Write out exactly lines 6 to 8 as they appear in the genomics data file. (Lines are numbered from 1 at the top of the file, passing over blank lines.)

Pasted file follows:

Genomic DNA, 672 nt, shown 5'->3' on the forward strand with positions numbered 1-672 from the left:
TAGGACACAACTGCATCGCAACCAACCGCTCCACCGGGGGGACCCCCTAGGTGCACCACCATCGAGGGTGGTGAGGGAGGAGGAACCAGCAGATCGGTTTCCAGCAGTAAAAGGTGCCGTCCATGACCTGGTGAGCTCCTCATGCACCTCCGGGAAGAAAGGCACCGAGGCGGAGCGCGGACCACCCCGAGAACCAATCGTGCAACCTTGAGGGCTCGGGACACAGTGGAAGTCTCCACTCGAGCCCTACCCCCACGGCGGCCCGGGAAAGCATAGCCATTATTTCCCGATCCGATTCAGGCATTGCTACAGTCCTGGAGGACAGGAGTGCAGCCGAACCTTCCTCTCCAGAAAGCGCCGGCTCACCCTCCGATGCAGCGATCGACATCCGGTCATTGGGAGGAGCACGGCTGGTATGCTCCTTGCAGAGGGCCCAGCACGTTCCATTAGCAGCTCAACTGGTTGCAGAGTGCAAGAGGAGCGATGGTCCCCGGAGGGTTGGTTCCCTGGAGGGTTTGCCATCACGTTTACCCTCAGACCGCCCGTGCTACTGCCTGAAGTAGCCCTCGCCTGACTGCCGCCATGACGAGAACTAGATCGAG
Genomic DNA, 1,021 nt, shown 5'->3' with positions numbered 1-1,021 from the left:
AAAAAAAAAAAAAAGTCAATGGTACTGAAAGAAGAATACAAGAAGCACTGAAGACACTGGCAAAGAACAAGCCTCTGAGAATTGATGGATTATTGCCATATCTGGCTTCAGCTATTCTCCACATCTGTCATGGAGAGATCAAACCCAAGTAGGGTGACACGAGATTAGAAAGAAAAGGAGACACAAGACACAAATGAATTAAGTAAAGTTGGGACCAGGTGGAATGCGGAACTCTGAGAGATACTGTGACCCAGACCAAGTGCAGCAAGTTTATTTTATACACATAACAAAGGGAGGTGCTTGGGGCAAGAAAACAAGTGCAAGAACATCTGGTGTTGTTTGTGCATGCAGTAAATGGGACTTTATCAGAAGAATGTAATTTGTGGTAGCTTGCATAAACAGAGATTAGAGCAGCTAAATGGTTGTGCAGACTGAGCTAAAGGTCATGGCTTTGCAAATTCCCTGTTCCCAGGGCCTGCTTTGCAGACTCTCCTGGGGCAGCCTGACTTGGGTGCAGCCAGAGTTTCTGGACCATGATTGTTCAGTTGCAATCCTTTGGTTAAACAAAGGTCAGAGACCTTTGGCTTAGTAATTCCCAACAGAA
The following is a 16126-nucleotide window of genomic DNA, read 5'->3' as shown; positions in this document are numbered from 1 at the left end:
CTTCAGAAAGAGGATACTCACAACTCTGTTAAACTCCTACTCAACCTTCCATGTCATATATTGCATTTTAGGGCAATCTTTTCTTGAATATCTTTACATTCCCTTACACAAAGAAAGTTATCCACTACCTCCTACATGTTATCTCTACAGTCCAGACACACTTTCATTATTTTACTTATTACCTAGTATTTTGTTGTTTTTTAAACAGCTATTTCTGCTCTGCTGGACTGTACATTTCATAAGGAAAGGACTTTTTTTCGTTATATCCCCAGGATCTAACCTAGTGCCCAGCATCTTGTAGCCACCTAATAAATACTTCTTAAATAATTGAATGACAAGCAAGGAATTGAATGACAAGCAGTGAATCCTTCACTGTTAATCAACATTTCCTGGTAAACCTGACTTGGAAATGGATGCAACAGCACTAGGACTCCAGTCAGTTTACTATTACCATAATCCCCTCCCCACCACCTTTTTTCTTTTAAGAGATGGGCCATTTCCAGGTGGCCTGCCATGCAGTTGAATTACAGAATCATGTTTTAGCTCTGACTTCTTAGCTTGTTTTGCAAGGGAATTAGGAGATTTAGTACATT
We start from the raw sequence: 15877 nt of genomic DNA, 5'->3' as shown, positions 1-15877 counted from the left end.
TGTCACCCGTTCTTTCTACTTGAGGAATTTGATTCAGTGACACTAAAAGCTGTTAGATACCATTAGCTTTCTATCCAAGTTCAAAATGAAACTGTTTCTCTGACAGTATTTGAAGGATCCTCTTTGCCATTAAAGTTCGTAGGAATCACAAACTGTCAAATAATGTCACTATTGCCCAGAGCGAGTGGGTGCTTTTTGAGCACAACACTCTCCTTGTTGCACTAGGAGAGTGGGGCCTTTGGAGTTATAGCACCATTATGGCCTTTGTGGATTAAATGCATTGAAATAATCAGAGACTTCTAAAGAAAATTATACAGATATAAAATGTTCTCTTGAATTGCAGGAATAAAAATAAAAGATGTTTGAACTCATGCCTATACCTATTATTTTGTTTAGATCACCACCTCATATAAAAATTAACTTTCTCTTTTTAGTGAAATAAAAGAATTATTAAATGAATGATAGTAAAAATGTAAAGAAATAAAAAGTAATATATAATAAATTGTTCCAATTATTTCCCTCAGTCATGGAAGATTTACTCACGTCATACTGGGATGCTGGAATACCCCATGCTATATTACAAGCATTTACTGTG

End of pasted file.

CTTCAGAAAGAGGATACTCACAACTCTGTTAAACTCCTACTCAACCTTCCATGTCATATATTGCATTTTAGGGCAATCTTTTCTTGAATATCTTTACATTCCCTTACACAAAGAAAGTTATCCACTACCTCCTACATGTTATCTCTACAGTCCAGACACACTTTCATTATTTTACTTATTACCTAGTATTTTGTTGTTTTTTAAACAGCTATTTCTGCTCTGCTGGACTGTACATTTCATAAGGAAAGGACTTTTTTTCGTTATATCCCCAGGATCTAACCTAGTGCCCAGCATCTTGTAGCCACCTAATAAATACTTCTTAAATAATTGAATGACAAGCAAGGAATTGAATGACAAGCAGTGAATCCTTCACTGTTAATCAACATTTCCTGGTAAACCTGACTTGGAAATGGATGCAACAGCACTAGGACTCCAGTCAGTTTACTATTACCATAATCCCCTCCCCACCACCTTTTTTCTTTTAAGAGATGGGCCATTTCCAGGTGGCCTGCCATGCAGTTGAATTACAGAATCATGTTTTAGCTCTGACTTCTTAGCTTGTTTTGCAAGGGAATTAGGAGATTTAGTACATT
We start from the raw sequence: 15877 nt of genomic DNA, 5'->3' as shown, positions 1-15877 counted from the left end.
TGTCACCCGTTCTTTCTACTTGAGGAATTTGATTCAGTGACACTAAAAGCTGTTAGATACCATTAGCTTTCTATCCAAGTTCAAAATGAAACTGTTTCTCTGACAGTATTTGAAGGATCCTCTTTGCCATTAAAGTTCGTAGGAATCACAAACTGTCAAATAATGTCACTATTGCCCAGAGCGAGTGGGTGCTTTTTGAGCACAACACTCTCCTTGTTGCACTAGGAGAGTGGGGCCTTTGGAGTTATAGCACCATTATGGCCTTTGTGGATTAAATGCATTGAAATAATCAGAGACTTCTAAAGAAAATTATACAGATATAAAATGTTCTCTTGAATTGCAGGAATAAAAATAAAAGATGTTTGAACTCATGCCTATACCTATTATTTTGTTTAGATCACCACCTCATATAAAAATTAACTTTCTCTTTTTAGTGAAATAAAAGAATTATTAAATGAATGATAGTAAAAATGTAAAGAAATAAAAAGTAATATATAATAAATTGTTCCAATTATTTCCCTCAGTCATGGAAGATTTACTCACGTCATACTGGGATGCTGGAATACCCCATGCTATATTACAAGCATTTACTGTG